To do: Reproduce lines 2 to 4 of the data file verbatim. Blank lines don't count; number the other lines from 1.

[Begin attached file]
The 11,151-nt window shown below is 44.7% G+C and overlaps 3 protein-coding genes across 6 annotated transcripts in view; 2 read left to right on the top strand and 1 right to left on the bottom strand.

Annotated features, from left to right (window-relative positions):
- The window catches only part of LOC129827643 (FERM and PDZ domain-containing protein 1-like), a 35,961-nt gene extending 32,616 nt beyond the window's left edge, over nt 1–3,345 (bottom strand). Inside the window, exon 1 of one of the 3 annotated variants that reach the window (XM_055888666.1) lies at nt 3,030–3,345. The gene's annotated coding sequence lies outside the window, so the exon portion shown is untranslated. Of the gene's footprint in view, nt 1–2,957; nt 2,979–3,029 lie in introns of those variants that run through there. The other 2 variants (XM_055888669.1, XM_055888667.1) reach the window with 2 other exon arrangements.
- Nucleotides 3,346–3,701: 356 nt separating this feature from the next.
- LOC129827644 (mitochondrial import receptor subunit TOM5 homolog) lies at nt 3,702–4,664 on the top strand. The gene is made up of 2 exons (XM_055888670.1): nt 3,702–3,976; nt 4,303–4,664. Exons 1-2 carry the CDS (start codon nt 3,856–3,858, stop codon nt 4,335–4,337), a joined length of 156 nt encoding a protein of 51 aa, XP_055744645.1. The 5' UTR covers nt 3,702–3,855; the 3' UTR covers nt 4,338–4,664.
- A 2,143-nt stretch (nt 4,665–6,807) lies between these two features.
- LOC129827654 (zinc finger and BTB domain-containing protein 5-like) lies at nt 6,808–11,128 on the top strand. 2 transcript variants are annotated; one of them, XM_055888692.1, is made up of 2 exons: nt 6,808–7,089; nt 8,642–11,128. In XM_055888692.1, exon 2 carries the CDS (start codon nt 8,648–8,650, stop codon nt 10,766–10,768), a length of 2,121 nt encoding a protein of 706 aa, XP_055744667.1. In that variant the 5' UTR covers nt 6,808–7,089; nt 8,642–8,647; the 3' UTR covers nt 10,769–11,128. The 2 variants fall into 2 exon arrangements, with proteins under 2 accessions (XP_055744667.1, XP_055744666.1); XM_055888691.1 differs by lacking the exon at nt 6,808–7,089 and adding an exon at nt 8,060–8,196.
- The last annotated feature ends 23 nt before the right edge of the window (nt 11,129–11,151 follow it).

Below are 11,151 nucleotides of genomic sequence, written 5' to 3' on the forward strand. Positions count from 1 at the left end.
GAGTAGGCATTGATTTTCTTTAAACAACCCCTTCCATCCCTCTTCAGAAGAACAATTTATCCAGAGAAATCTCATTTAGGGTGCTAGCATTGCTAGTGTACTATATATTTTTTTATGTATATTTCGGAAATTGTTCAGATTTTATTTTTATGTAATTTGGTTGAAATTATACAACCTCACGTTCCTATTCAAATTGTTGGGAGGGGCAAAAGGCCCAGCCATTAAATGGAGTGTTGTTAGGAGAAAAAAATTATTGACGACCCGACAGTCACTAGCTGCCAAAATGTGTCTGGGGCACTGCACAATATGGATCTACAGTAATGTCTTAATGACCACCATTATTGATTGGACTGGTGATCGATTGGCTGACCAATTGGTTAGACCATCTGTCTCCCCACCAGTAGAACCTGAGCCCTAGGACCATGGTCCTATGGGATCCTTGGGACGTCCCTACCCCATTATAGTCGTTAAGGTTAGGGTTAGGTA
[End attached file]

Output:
Annotated features, from left to right (window-relative positions):
- The window catches only part of LOC129827643 (FERM and PDZ domain-containing protein 1-like), a 35,961-nt gene extending 32,616 nt beyond the window's left edge, over nt 1–3,345 (bottom strand). Inside the window, exon 1 of one of the 3 annotated variants that reach the window (XM_055888666.1) lies at nt 3,030–3,345. The gene's annotated coding sequence lies outside the window, so the exon portion shown is untranslated. Of the gene's footprint in view, nt 1–2,957; nt 2,979–3,029 lie in introns of those variants that run through there. The other 2 variants (XM_055888669.1, XM_055888667.1) reach the window with 2 other exon arrangements.
- Nucleotides 3,346–3,701: 356 nt separating this feature from the next.